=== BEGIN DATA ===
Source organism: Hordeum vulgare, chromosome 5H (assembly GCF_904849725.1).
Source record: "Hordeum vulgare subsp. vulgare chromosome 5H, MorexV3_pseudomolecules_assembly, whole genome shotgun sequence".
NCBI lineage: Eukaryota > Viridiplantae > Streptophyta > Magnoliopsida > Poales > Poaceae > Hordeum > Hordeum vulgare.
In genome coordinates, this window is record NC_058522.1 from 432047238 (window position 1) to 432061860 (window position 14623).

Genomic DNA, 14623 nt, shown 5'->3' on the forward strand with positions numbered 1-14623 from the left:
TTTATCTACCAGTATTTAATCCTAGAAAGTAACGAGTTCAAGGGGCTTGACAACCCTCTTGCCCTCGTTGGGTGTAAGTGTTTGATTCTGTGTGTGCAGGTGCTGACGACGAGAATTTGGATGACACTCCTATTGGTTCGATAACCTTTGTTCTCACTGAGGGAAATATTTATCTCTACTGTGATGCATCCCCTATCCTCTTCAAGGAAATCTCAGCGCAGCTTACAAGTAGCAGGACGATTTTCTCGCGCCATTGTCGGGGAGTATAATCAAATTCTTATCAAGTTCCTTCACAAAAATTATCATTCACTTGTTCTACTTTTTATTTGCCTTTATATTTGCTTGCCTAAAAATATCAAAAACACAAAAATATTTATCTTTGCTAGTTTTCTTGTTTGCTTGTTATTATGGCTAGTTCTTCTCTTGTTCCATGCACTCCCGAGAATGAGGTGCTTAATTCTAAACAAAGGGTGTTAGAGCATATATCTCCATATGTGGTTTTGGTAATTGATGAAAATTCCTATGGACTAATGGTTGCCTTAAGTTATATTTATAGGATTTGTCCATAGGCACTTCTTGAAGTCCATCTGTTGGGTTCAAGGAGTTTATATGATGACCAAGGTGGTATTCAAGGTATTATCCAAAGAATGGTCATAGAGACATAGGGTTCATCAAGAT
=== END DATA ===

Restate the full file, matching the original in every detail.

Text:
Source organism: Hordeum vulgare, chromosome 5H (assembly GCF_904849725.1).
Source record: "Hordeum vulgare subsp. vulgare chromosome 5H, MorexV3_pseudomolecules_assembly, whole genome shotgun sequence".
NCBI lineage: Eukaryota > Viridiplantae > Streptophyta > Magnoliopsida > Poales > Poaceae > Hordeum > Hordeum vulgare.
In genome coordinates, this window is record NC_058522.1 from 432047238 (window position 1) to 432061860 (window position 14623).

Genomic DNA, 14623 nt, shown 5'->3' on the forward strand with positions numbered 1-14623 from the left:
TTTATCTACCAGTATTTAATCCTAGAAAGTAACGAGTTCAAGGGGCTTGACAACCCTCTTGCCCTCGTTGGGTGTAAGTGTTTGATTCTGTGTGTGCAGGTGCTGACGACGAGAATTTGGATGACACTCCTATTGGTTCGATAACCTTTGTTCTCACTGAGGGAAATATTTATCTCTACTGTGATGCATCCCCTATCCTCTTCAAGGAAATCTCAGCGCAGCTTACAAGTAGCAGGACGATTTTCTCGCGCCATTGTCGGGGAGTATAATCAAATTCTTATCAAGTTCCTTCACAAAAATTATCATTCACTTGTTCTACTTTTTATTTGCCTTTATATTTGCTTGCCTAAAAATATCAAAAACACAAAAATATTTATCTTTGCTAGTTTTCTTGTTTGCTTGTTATTATGGCTAGTTCTTCTCTTGTTCCATGCACTCCCGAGAATGAGGTGCTTAATTCTAAACAAAGGGTGTTAGAGCATATATCTCCATATGTGGTTTTGGTAATTGATGAAAATTCCTATGGACTAATGGTTGCCTTAAGTTATATTTATAGGATTTGTCCATAGGCACTTCTTGAAGTCCATCTGTTGGGTTCAAGGAGTTTATATGATGACCAAGGTGGTATTCAAGGTATTATCCAAAGAATGGTCATAGAGACATAGGGTTCATCAAGAT